After 1998, in response to Federal Energy Policy Act of 1992, which deregulated the electric utilities, owners of the grid transmission lines could no longer also supply the power to the grid. This made room for companies that were simply energy producers, which made it easier (although not easy) for alternative energy companies to supply power to the grid.

According to data from the U.S. Energy Information Administration, in 1970 the United States was producing 1,535.1 billion kilowatts (kw) of electricity. In 2011, the most recent year for which data is available, energy suppliers were producing 4,105.7 billion kw, that is, more than 2.5 times as much. In 1970 82.2 percent of our energy was generated with fossil fuels. In 2011 the number had declined to 68 percent. Part of this decline is due to a significant increase in the use of nuclear power from 1.4 percent to 19.2 percent of the total. 

Sadly, the contribution of renewable energy has decreased from 16.4 percent in 1970—when it all came from turbines in hydroelectric dams—to 12.7 percent in 2011, with the decline entirely due to the decrease in the contribution of hydro to only 7.9 percent of the total. The actual amount of electricity made by hydro increased from 251 billion to 325.1 billion kw, but the amount of energy produced by nuclear grew by nearly 14 times between 1970 and 2011 from 21.8 to 790.2 billion kw.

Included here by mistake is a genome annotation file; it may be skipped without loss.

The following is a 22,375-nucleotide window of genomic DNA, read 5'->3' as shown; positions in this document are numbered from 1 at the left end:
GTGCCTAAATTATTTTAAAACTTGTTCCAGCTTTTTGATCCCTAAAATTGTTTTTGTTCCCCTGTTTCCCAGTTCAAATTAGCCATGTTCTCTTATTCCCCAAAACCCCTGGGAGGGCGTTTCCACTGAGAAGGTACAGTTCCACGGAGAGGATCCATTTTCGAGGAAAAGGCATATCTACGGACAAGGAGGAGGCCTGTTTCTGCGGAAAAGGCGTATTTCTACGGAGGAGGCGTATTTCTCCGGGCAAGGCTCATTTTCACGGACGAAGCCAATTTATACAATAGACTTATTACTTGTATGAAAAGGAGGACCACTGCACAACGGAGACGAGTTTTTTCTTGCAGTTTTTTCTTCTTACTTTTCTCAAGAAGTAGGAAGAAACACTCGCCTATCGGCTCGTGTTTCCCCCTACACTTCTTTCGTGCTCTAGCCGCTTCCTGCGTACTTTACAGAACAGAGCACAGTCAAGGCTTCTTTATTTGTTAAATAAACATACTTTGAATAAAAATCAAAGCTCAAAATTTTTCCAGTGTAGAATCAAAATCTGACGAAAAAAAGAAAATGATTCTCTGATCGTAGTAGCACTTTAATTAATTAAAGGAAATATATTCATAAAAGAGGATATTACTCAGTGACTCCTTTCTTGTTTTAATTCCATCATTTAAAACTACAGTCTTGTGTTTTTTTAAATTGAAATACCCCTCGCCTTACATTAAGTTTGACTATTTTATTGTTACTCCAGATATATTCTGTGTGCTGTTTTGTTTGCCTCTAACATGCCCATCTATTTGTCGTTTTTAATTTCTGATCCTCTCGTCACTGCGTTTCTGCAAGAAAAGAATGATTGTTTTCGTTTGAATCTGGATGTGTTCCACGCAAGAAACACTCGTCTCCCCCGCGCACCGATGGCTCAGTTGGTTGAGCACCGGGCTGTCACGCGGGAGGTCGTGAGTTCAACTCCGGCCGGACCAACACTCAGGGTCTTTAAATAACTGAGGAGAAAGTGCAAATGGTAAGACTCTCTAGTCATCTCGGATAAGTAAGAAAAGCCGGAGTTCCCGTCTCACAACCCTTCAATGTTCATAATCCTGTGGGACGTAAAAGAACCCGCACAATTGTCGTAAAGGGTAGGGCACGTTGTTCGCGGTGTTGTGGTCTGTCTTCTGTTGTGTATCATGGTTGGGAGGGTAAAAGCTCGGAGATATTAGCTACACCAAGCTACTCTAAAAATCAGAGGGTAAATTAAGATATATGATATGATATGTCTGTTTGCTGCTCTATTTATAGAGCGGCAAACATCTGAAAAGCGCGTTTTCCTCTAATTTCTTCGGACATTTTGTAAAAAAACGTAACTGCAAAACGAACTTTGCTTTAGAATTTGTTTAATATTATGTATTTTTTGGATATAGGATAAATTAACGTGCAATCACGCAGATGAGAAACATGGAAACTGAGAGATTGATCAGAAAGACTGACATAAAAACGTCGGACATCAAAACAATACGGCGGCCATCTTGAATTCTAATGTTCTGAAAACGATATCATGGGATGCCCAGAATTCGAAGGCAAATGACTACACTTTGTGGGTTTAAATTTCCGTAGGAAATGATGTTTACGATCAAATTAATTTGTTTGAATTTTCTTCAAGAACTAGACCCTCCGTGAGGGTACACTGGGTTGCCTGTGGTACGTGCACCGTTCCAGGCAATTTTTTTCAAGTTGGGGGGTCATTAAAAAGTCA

On the up side, wind power went from generating a negligible amount in 1970 to making up 2.9 percent of the total in 2011. Other renewable sources, including solar, geothermal and biomass (wood or waste burning), each contributed less than 1 percent of the 2011 total.

A decade ago NYSERDA and GE Energy published a study, “The Effects of Integrating Wind Power on Transmission System Planning, Reliability, And Operations” that examined whether the existing technology and infrastructure of the New York State Bulk Power system (NYSBPS; i.e., the grid) could absorb 3,300 megawatt contribution (10 percent of the peak load in new york) from wind power producers. 

The study examined a number of challenges, including the reliability and generation capacity of wind farms. The executive summary concluded quite unambiguously, “Based on the results of this study, it is expected that the NYSBPS can reliably accommodate at least 10 percent penetration, 3,300 MW, of wind generation with only minor adjustments to its existing planning, operation, and reliability practices.”